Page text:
Meanwhile farmers, writers, civil society groups and artistes paid rich tributes to theatre activist Gursharan Singh who passed away on September 28 after a prolonged illness. Paying homage to Singh, Roy said: “ Gursharan was not merely a theatre personality but an activist who bonded art with the social sentiments of the people”.

Dr Areet, Gursharan Singh’s daughter also paid a tearful tribute to her father. “My father educated and inspired the people to fight for their rights through theatre at the village level that touched the common masses to a great extent”, Areet said.


Saturday, 8 October 2011

Bookclub: Arundhati Roy on The God of Small Things - Radio4 Extra Blog

Arundhati Roy with Jim and the Bookclub audience

I do hope those of you who have heard the Arundhati Roy discussion on The God of Small Things enjoyed it. There are very few books of this kind that come our way, so it was a natural for us. Sooner or later we had to come to it. Listen to it HERE

The God of Small Things is unusual in so many ways. As Arundhati Roy puts it, the story begins at the end and ends in the middle, and she is determined that she was never going to write a linear story.

In our discussion she made it clear that the feeling of a book that has a circular wholeness, so that you can start the story almost anywhere with the same effect, springs from that part of her mind that made her want to be an architect, which is how she was trained.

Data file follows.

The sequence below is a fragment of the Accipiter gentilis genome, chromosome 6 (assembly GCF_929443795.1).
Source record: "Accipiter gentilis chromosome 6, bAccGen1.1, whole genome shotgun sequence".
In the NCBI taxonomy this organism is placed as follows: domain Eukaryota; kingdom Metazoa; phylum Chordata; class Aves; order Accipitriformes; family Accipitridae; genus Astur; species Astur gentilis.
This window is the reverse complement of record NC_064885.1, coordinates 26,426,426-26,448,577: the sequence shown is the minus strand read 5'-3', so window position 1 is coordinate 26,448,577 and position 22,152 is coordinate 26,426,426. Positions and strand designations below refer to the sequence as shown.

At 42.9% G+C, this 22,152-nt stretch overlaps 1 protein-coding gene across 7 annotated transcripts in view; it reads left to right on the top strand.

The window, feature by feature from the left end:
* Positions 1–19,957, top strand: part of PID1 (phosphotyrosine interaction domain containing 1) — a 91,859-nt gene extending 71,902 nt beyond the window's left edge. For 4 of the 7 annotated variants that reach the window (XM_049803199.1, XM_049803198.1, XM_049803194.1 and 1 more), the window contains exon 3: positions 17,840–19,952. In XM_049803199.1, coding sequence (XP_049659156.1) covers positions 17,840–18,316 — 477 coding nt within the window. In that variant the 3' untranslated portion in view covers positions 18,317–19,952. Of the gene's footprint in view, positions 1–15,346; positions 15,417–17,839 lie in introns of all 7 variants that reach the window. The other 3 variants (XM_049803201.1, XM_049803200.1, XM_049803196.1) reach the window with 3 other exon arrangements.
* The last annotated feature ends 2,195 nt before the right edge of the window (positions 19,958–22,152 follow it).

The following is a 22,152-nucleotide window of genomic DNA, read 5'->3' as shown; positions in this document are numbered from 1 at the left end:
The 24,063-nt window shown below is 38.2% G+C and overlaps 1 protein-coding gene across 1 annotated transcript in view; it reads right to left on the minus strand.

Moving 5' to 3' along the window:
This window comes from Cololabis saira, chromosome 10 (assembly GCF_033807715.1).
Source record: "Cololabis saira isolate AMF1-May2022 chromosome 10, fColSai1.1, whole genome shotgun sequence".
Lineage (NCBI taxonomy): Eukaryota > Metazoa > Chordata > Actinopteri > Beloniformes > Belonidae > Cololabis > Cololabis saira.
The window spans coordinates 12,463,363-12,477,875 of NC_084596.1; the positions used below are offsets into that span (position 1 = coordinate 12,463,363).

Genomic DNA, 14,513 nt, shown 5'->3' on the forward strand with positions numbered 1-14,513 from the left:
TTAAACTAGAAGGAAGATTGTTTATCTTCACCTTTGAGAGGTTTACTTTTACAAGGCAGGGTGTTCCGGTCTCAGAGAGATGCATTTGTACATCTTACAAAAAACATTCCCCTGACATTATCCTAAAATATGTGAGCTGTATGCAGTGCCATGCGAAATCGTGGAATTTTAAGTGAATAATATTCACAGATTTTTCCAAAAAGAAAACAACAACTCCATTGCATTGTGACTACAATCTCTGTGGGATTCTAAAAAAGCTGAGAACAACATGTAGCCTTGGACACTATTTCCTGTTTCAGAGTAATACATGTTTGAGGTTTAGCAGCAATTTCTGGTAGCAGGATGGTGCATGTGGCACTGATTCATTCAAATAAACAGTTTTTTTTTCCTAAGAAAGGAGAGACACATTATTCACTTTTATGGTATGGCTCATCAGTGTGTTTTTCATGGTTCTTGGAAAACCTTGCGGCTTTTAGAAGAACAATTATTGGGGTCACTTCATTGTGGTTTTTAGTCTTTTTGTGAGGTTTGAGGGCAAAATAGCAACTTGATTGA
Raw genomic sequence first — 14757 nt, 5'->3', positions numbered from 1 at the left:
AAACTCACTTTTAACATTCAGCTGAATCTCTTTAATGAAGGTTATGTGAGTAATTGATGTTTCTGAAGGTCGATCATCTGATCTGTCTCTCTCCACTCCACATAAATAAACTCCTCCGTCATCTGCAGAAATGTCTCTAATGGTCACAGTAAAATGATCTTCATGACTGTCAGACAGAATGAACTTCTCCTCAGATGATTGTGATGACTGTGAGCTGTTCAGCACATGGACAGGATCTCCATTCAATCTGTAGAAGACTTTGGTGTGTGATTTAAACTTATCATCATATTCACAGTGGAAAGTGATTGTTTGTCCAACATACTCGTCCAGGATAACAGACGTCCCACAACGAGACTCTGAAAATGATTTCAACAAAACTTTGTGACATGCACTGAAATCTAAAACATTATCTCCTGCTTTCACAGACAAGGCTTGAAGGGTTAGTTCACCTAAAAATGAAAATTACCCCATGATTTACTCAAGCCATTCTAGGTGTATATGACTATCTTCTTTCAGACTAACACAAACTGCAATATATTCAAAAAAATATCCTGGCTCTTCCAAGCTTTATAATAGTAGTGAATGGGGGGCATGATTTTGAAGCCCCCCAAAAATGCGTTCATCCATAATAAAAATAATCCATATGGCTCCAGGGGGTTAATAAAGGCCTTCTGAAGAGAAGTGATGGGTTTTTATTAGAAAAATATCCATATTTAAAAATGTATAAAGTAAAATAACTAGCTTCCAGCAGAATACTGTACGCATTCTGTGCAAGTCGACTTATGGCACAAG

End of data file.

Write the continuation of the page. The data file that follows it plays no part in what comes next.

The result is that the book's power comes not so much from the development of a story along conventional lines - a beginning in the first pages, and an end on the last page - but from the conception of the world in which the action (concentrated in a few days) is happening around you.

The book that obviously springs to mind is Ulysses, but I find it hard to think of settings that are more different than James Joyce's Dublin and Roy's Kerala, where the texture of life is built up of an impossible vast range of smells, colours, tiny objects and competing cultures and religions. Your senses are assailed by the vividness of the world she describes.

And of course it is a story of love and loss, and therefore tragedy. But when we asked her if it was therefore a pessimistic novel, she said that she thought that the fact the kind of love she describes could have come about in a feudal society was in itself "a fantastically hopeful thing".

At the centre of the story, recollected by Rahel as an adult woman, is the love between her Christian mother and a carpenter who, by the rules of caste, is an Untouchable.

In her conversation, especially when we asked her why she had not written another novel since The God of Small Things was first published in 1997, Arundhati Roy revealed the depth of her political commitments: the extent to which she wants her story to reveal not just the intoxicating feel of India, and the way that the mystical and the practical are woven together in everyday life, but the unfairness and cruelties of a system that pitches different religions and cultures against each other.

Since she wrote the book, which became a worldwide bestseller and won prizes, including the Booker, she's devoted most of her energy to various campaigns which she feels to be more important that the writing of another story.